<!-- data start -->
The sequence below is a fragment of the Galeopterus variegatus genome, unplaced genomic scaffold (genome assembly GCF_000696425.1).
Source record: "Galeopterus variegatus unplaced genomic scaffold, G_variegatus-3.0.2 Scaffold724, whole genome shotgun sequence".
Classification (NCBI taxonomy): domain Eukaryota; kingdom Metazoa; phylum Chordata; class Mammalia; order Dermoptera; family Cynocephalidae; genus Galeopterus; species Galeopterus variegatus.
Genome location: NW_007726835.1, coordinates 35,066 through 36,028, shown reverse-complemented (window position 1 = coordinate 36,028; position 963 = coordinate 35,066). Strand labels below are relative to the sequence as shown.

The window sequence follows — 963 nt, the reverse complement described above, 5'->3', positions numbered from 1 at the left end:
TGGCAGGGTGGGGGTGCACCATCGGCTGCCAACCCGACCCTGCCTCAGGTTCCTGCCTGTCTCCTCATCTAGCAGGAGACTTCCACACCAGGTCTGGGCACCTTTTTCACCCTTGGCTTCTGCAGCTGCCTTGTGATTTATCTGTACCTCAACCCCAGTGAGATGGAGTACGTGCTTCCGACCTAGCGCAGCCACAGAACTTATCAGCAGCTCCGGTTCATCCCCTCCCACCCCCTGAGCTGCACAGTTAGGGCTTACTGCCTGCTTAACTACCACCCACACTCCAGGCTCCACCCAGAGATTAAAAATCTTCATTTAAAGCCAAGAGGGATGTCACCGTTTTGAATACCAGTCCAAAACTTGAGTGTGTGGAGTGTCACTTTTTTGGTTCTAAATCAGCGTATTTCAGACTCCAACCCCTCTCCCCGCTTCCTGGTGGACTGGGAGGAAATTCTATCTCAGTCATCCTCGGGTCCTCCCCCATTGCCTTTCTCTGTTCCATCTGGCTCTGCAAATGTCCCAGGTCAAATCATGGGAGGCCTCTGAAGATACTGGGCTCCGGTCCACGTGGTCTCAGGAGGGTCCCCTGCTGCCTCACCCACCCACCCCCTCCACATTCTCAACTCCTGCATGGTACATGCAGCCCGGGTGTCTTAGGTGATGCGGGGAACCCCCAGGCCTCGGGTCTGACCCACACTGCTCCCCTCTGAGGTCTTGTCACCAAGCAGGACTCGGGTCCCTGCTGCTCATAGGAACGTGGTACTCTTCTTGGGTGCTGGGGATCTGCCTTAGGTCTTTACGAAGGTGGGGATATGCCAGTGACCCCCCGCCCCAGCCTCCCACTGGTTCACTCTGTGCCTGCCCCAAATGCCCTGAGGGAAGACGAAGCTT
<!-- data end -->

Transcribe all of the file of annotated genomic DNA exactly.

The sequence below is a fragment of the Galeopterus variegatus genome, unplaced genomic scaffold (genome assembly GCF_000696425.1).
Source record: "Galeopterus variegatus unplaced genomic scaffold, G_variegatus-3.0.2 Scaffold724, whole genome shotgun sequence".
Classification (NCBI taxonomy): domain Eukaryota; kingdom Metazoa; phylum Chordata; class Mammalia; order Dermoptera; family Cynocephalidae; genus Galeopterus; species Galeopterus variegatus.
Genome location: NW_007726835.1, coordinates 35,066 through 36,028, shown reverse-complemented (window position 1 = coordinate 36,028; position 963 = coordinate 35,066). Strand labels below are relative to the sequence as shown.

The window sequence follows — 963 nt, the reverse complement described above, 5'->3', positions numbered from 1 at the left end:
TGGCAGGGTGGGGGTGCACCATCGGCTGCCAACCCGACCCTGCCTCAGGTTCCTGCCTGTCTCCTCATCTAGCAGGAGACTTCCACACCAGGTCTGGGCACCTTTTTCACCCTTGGCTTCTGCAGCTGCCTTGTGATTTATCTGTACCTCAACCCCAGTGAGATGGAGTACGTGCTTCCGACCTAGCGCAGCCACAGAACTTATCAGCAGCTCCGGTTCATCCCCTCCCACCCCCTGAGCTGCACAGTTAGGGCTTACTGCCTGCTTAACTACCACCCACACTCCAGGCTCCACCCAGAGATTAAAAATCTTCATTTAAAGCCAAGAGGGATGTCACCGTTTTGAATACCAGTCCAAAACTTGAGTGTGTGGAGTGTCACTTTTTTGGTTCTAAATCAGCGTATTTCAGACTCCAACCCCTCTCCCCGCTTCCTGGTGGACTGGGAGGAAATTCTATCTCAGTCATCCTCGGGTCCTCCCCCATTGCCTTTCTCTGTTCCATCTGGCTCTGCAAATGTCCCAGGTCAAATCATGGGAGGCCTCTGAAGATACTGGGCTCCGGTCCACGTGGTCTCAGGAGGGTCCCCTGCTGCCTCACCCACCCACCCCCTCCACATTCTCAACTCCTGCATGGTACATGCAGCCCGGGTGTCTTAGGTGATGCGGGGAACCCCCAGGCCTCGGGTCTGACCCACACTGCTCCCCTCTGAGGTCTTGTCACCAAGCAGGACTCGGGTCCCTGCTGCTCATAGGAACGTGGTACTCTTCTTGGGTGCTGGGGATCTGCCTTAGGTCTTTACGAAGGTGGGGATATGCCAGTGACCCCCCGCCCCAGCCTCCCACTGGTTCACTCTGTGCCTGCCCCAAATGCCCTGAGGGAAGACGAAGCTT